everyone outside of the network as untrusted. The basic assumption of Zero
Trust is that every user, both inside and outside the network, is to be
considered untrusted and hostile. Zero Trust turns this legacy perimeter
defense model upside down and, evolving with industry participation, now
presents a strong and viable alternative.
Zero Trust also brings changes to both policy and architecture by assuming
that threats exist all the time, both inside the network and externally,
and enterprise and government must operate accordingly. Every user and
device on the network must be authenticated and authorized. Policies should
limit the user to access to the minimal subset of network resources they
need to do their job – no more. No more wide-open view of the internal
network and data sources. No more easy access to data resources –
everything should be hardened, encrypted end-to-end, and locked up tight.
Zero Trust is straightforward to implement. You need to define and adopt
key Zero Trust policies that align with your current defense-in-depth
deployment. You then need to make decisions about operations, procedures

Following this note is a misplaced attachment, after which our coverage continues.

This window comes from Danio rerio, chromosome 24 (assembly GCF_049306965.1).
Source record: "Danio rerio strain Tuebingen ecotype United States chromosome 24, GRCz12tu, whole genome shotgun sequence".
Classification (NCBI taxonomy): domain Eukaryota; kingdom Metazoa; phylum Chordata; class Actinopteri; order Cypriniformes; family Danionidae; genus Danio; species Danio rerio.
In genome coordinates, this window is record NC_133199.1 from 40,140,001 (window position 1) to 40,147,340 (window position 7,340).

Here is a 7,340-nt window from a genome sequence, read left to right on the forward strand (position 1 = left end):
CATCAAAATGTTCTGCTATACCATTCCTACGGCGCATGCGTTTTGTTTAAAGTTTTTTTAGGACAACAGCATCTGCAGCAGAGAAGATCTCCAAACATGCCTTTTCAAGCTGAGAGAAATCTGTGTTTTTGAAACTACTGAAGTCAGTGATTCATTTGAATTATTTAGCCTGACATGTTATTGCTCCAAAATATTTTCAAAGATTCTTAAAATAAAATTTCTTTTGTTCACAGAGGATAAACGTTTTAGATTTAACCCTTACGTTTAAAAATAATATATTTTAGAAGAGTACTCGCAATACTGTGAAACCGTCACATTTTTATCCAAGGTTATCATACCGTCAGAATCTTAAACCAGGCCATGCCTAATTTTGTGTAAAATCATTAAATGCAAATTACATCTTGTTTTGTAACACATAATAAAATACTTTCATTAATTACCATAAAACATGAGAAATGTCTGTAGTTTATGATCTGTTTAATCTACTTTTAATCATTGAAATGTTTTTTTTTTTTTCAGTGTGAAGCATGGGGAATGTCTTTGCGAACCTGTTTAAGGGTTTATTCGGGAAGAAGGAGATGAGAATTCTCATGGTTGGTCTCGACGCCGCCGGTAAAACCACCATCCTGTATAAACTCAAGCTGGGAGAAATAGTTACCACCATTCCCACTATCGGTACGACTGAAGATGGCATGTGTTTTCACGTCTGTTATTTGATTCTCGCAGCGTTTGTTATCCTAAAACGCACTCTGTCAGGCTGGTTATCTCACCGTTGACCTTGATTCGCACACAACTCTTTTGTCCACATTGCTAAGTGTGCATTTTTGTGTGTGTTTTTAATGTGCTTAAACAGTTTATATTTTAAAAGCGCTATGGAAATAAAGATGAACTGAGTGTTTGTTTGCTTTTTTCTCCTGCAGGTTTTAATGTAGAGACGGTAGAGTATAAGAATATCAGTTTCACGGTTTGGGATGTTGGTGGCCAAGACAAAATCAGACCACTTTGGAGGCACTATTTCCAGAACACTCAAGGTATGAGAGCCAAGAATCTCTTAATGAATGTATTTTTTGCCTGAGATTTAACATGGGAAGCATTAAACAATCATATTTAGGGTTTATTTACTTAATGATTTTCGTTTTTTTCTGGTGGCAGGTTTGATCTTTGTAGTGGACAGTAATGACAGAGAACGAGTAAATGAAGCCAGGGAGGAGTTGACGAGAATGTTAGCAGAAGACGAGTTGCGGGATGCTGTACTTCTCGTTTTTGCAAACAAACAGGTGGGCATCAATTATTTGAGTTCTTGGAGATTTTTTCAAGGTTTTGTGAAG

and best practices and then select and deploy the new technologies required.
Building Zero Trust
A change to Zero Trust can be made by enterprise and government at a pace
that matches their need for stronger security. Each enterprise can
implement the additional technologies, policies, and encryption at their
own pace. Zero Trust is relatively easy to implement, as there is minimal
impact to the existing base of devices and TCP/IP infrastructure already in
place. Zero Trust builds upon the existing TCP/IP infrastructure.
There are paid solutions that bring Zero Trust encryption for cloud
deployment. These can provide enhanced visibility, threat and data
protection, and strong controls for implementation of compliance. By
overlaying clouds with the resiliency, they can add the increased
capabilities required to identify the new wave of cyber threats that could
overrun your network and shut down access to critical resources.
Two-factor authentication is another powerful and mandatory tool that
should be part of any Zero Trust environment. All applications should be
authenticated by the use of two-factor authentication technologies.
Deception technology is another Zero Trust technology, as are newer
technologies such as moving target defense.
Perimeter defense is long dead as a primary strategy but good alternatives
exist. Building out a Zero Trust strategy results in an environment which
is much more robust and capable of stopping many of the attackers that seek
to compromise your on-premises networks and clouds. When cyber attackers do
successfully penetrate your networks, Zero Trust will help reduce the time
to breach detection, substantially limit or eliminate attackers’ ability to
cause damage or steal data. It also helps to promptly mitigate the attack
so you can resume normal operations.